Forensic Art and Age Progression
Article contributed by
Ms. Charlaine M. Michaelis
Posted Thursday, April 29, 2004, at 02:09 AM, EST
In my experience as a forensic artist, age progression is an
extremely useful tool in assisting law enforcement to
locate and/or identify both suspects and victims of crime.
Two techniques are generally used by the artist to generate an up to date portrait:
computer generated or hand drawn. I often use a combination of both and I personally
find the use of a high end software, such as Adobe Photoshop, instrumental in developing
a library of skin textures and facial features. Prior to beginning the process, it’s
imperative to attempt to obtain as much information on family aging traits, weight
tendencies and the life
style of the person being rendered. If possible, a sharp photograph from which to work would be ideal.
Sadly, this information isn’t always forthcoming. Some age progressions I’ve done were executed
from poor quality photos with little or no information on family genetics.
The artist should have a solid knowledge of the aging process or a partnership with a
Forensic Anthropologist in order to authenticate the age progression. Features such as
the nose and ears do continue to grow somewhat. Upper lids droop, lips become a little
thinner and, depending on lifestyle and economics, there may be tooth loss. Hair will
generally thin on the head but eyebrows may thicken or grow. Lines that begin in the
earlier years will become more
pronounced. Pouches or circles may appear beneath the eyes and creases or sagging skin
may appear on the neck.
Depending upon the years required for the age progression and family history, glasses may be added to the mix.
In my observations of the aging process, I’ve noted that age progressions would,
in my opinion, best be executed in two year increments. In other words, within the
first two years of a person gone missing, there should be little change unless it’s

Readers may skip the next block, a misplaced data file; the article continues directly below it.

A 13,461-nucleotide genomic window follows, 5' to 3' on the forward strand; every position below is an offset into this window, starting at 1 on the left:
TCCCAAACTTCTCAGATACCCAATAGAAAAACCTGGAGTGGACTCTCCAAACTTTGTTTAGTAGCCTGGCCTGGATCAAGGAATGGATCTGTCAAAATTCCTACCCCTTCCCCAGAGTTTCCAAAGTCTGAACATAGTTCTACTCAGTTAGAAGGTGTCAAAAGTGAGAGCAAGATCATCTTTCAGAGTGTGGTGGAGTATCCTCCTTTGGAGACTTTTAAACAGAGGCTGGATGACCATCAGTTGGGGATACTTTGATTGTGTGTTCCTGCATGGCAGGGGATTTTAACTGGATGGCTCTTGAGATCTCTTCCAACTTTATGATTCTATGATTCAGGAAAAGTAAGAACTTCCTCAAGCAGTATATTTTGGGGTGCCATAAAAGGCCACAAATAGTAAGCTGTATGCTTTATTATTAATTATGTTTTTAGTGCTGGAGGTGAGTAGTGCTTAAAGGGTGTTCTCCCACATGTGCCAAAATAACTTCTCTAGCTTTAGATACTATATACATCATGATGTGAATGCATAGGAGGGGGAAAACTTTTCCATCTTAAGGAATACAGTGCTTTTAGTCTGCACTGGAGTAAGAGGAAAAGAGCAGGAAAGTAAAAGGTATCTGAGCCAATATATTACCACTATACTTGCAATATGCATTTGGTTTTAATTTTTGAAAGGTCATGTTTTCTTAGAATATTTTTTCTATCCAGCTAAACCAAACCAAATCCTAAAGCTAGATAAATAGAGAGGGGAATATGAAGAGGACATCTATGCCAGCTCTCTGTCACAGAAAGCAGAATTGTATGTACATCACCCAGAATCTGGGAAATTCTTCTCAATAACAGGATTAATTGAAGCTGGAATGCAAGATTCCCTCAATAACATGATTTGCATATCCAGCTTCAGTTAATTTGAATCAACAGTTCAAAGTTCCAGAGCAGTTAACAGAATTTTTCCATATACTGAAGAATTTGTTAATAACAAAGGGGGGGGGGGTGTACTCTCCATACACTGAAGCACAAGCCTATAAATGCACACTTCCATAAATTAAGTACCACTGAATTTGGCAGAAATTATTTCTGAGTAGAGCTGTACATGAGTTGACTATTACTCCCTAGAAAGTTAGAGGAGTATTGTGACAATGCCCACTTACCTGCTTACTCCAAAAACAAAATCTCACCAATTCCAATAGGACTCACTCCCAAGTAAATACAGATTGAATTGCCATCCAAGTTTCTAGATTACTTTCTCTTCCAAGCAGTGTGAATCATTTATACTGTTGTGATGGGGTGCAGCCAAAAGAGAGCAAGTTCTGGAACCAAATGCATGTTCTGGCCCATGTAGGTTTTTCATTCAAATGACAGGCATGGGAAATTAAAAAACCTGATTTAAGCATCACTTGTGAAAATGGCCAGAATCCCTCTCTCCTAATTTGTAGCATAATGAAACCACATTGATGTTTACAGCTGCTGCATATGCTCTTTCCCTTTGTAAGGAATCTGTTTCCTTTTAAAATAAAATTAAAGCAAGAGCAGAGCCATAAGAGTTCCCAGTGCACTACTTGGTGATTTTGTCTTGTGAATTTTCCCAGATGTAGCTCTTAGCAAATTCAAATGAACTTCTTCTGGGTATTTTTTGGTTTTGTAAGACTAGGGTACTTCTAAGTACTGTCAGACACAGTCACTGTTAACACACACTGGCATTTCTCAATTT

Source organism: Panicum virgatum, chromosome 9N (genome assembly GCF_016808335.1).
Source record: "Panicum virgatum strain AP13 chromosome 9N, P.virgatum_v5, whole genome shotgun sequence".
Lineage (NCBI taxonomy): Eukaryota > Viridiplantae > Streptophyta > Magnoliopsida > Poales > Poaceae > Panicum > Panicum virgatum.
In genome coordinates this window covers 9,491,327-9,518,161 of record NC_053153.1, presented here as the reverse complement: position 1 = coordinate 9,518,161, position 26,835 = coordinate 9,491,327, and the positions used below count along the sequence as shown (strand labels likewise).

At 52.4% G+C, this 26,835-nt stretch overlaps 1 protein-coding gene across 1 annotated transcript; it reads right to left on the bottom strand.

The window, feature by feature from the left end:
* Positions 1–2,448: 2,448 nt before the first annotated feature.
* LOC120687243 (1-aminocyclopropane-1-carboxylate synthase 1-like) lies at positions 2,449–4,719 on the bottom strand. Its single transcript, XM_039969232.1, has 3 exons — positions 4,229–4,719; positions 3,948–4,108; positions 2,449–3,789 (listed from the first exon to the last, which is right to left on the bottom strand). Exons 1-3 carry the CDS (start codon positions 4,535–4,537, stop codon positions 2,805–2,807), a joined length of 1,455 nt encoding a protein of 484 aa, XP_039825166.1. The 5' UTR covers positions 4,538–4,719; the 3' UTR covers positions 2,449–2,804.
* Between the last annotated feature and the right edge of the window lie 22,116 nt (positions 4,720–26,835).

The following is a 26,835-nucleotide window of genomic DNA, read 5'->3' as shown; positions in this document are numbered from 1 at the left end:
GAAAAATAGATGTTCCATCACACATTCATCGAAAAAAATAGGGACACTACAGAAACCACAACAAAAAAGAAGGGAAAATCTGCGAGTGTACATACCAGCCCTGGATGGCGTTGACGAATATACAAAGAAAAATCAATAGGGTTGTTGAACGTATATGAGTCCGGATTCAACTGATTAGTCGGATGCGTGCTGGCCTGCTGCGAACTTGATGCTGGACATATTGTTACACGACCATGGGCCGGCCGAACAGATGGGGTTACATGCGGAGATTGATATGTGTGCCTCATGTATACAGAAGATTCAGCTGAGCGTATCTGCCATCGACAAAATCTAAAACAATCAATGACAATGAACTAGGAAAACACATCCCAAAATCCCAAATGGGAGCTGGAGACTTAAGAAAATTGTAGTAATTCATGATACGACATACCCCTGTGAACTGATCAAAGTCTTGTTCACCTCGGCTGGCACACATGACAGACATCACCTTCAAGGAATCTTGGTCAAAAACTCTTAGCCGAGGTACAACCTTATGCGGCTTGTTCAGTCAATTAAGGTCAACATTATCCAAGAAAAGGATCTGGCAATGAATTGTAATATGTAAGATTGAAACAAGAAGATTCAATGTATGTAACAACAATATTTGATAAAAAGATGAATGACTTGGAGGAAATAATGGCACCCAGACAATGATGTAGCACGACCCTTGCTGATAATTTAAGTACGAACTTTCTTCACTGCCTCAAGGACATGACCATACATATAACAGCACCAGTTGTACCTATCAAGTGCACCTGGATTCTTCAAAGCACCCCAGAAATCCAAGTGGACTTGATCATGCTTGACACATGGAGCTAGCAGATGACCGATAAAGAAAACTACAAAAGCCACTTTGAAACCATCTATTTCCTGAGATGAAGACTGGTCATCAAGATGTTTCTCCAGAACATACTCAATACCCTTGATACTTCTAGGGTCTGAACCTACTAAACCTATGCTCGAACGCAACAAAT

by design and a deliberate attempt by the person being age progressed to alter their
appearance. After two years, some changes will occur. Once again, this is largely
determined by genetics and life style. The use of drugs, excess alcohol, smoking
and poor nutrition are all factors in rapid aging in adults.
The criteria for aging children is somewhat different.
It was best explained by Karen T. Taylor in her book, Forensic Art and Illustration:
The first 20 years are anabolic, growing and developing; the years after are catabolic, maturing and degenerative.
I recently completed an Age Regression for the parents of a twelve year old boy
who’d been adopted at age 5 and had no photos of himself prior to that age.
Because this was an issue that always begged the question of what he looked
like as a baby, his parents commissioned me to regress his photos to earlier
years as a Christmas gift to him. I used his school photos and my knowledge
of various stages of cranial and facial growth in children to develop pictures
of him at the approximate age of two. I received a letter from him, thanking me and
telling me it was the best Christmas gift he’d ever received and, in his words, the pictures were “cool”.
My work however is largely centred on the under-represented missing adult.
In one particular case, the only available photo of the
woman to be age progressed was a poor quality passport photo taken
over 20 years ago and sent to me via e-mail. I had no particulars
on family history or photos of other family members.
Angela Hartman had come to Canada from San Francisco some 21 years
ago to attend college in Peterborough, Ontario. Because she had
arrived early, Angela decided to see some of the country. No one
has heard from her since August 22, 1983. Angela was last seen in
either Ottawa or Calgary.
Although age progression isn’t an exact science, I believe that enough
information can be garnered by family photos, history and lifestyle, to be
an integral part in an investigation and search of a missing person.
About the Author
Charlaine is a freelance Forensic Artist from Toronto, Ontario, Canada.
Her passion for drawing the human face has led her to explore and develop her
training in 2 and 3 dimensional facial re-construction for the purpose of identification.
More recently, she has turned her hand to age progression with the hope that, through her
work, she can help to bring a loved one home.
Charlaine has been a fine/graphic artist for over 25 years, initially specializing in pencil portraits.
Her formal training began at the University of Ottawa and is an "on-going endeavor".
Charlaine is a Volunteer Artist for the EDAN Project (Everyone Deserves A Name)
and is the Area Director for Alberta /Saskatchewan with the DoeNetwork .
She also volunteers her time to do age progressions for OutpostforHope.
Ms. Charlaine M. Michaelis can be contacted at